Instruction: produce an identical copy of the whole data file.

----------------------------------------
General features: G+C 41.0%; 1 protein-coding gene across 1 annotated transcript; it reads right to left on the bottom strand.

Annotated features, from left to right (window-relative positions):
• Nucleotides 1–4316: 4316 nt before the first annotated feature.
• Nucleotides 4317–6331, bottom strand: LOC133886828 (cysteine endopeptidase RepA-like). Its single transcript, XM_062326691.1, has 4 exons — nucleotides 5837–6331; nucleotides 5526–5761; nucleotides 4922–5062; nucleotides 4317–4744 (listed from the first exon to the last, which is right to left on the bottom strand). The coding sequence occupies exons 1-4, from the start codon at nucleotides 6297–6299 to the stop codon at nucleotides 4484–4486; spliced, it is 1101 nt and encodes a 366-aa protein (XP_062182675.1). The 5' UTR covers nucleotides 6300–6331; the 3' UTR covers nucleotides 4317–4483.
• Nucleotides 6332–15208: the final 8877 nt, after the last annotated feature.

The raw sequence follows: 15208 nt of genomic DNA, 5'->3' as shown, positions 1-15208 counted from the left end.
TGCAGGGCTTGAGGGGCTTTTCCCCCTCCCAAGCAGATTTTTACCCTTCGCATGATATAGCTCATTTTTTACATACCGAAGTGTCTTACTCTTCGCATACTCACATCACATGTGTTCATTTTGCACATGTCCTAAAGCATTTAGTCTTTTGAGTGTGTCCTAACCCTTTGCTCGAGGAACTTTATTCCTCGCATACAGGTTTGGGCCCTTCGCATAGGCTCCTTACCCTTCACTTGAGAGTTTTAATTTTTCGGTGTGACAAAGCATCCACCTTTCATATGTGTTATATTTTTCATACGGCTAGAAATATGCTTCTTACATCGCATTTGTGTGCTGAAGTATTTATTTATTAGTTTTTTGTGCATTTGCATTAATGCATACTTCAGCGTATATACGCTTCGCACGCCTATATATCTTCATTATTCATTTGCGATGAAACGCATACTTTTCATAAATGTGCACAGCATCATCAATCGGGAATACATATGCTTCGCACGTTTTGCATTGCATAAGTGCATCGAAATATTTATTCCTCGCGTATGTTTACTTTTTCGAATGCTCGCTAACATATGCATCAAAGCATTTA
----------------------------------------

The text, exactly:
General features: G+C 41.0%; 1 protein-coding gene across 1 annotated transcript; it reads right to left on the bottom strand.

Annotated features, from left to right (window-relative positions):
• Nucleotides 1–4316: 4316 nt before the first annotated feature.
• Nucleotides 4317–6331, bottom strand: LOC133886828 (cysteine endopeptidase RepA-like). Its single transcript, XM_062326691.1, has 4 exons — nucleotides 5837–6331; nucleotides 5526–5761; nucleotides 4922–5062; nucleotides 4317–4744 (listed from the first exon to the last, which is right to left on the bottom strand). The coding sequence occupies exons 1-4, from the start codon at nucleotides 6297–6299 to the stop codon at nucleotides 4484–4486; spliced, it is 1101 nt and encodes a 366-aa protein (XP_062182675.1). The 5' UTR covers nucleotides 6300–6331; the 3' UTR covers nucleotides 4317–4483.
• Nucleotides 6332–15208: the final 8877 nt, after the last annotated feature.

The raw sequence follows: 15208 nt of genomic DNA, 5'->3' as shown, positions 1-15208 counted from the left end.
TGCAGGGCTTGAGGGGCTTTTCCCCCTCCCAAGCAGATTTTTACCCTTCGCATGATATAGCTCATTTTTTACATACCGAAGTGTCTTACTCTTCGCATACTCACATCACATGTGTTCATTTTGCACATGTCCTAAAGCATTTAGTCTTTTGAGTGTGTCCTAACCCTTTGCTCGAGGAACTTTATTCCTCGCATACAGGTTTGGGCCCTTCGCATAGGCTCCTTACCCTTCACTTGAGAGTTTTAATTTTTCGGTGTGACAAAGCATCCACCTTTCATATGTGTTATATTTTTCATACGGCTAGAAATATGCTTCTTACATCGCATTTGTGTGCTGAAGTATTTATTTATTAGTTTTTTGTGCATTTGCATTAATGCATACTTCAGCGTATATACGCTTCGCACGCCTATATATCTTCATTATTCATTTGCGATGAAACGCATACTTTTCATAAATGTGCACAGCATCATCAATCGGGAATACATATGCTTCGCACGTTTTGCATTGCATAAGTGCATCGAAATATTTATTCCTCGCGTATGTTTACTTTTTCGAATGCTCGCTAACATATGCATCAAAGCATTTA